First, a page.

The project will validate tools used in the design of offshore wind systems, digging deeper into differences between computer simulations and experimental measurements.
OC6 focuses specifically on refining the accuracy of engineering tools used to design offshore wind turbines by improving their ability to estimate structural loads. Improving the tool's ability to better predict the actual behavior of offshore wind systems facilitates improved designs that can ultimately reduce costs.
A Part of the Prize-Winning Team
Numbered among its countless applications, WEC-Sim recently played a role in the design of an award-winning ocean observing device, too.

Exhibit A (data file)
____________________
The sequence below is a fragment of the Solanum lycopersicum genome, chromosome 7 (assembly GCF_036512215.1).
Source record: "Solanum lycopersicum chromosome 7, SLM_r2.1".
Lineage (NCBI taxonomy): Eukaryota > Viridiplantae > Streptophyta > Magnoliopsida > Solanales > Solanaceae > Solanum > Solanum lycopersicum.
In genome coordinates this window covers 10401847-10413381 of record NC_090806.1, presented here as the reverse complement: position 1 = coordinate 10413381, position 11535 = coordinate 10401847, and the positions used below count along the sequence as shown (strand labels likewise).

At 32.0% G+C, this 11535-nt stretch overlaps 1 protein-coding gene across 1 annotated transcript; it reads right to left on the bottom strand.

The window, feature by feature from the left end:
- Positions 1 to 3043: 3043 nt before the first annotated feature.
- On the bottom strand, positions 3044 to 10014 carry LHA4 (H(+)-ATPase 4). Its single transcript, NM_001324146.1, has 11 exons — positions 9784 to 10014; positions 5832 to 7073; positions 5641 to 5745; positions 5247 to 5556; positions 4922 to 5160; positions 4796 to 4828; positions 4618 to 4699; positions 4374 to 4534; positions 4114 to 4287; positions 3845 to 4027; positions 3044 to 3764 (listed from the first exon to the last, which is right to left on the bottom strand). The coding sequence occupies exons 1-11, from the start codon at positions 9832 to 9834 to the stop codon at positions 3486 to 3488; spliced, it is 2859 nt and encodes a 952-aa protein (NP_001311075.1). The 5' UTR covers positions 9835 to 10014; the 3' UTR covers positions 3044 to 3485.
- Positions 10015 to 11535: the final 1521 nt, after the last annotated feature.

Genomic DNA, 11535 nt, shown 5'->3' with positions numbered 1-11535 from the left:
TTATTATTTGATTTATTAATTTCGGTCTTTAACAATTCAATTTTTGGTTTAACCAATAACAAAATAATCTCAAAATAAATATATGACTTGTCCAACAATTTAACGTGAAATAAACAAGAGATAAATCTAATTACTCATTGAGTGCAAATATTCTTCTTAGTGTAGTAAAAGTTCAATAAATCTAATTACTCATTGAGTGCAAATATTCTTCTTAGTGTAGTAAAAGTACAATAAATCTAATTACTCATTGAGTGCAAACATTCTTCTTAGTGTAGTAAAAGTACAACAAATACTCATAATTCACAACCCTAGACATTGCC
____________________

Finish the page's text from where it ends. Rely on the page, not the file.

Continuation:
CalWave Power Technologies Inc. developed the xNode Flexible Ocean Power Platform, a self-charging and lightweight power, data, and sensor node. This innovative device can enable acoustic fisheries monitoring, recharging for remotely operated or autonomous underwater vehicles, as well as hydrographic survey support.
Prior to submitting their innovation to the U.S. Department of Energy's Ocean Observing Prize, the CalWave team refined xNode with the help of WEC-Sim, using the code to validate the power production and loads of their device. Their innovation was so successful, it garnered the Nautilus Grand Prize, the competition's top award.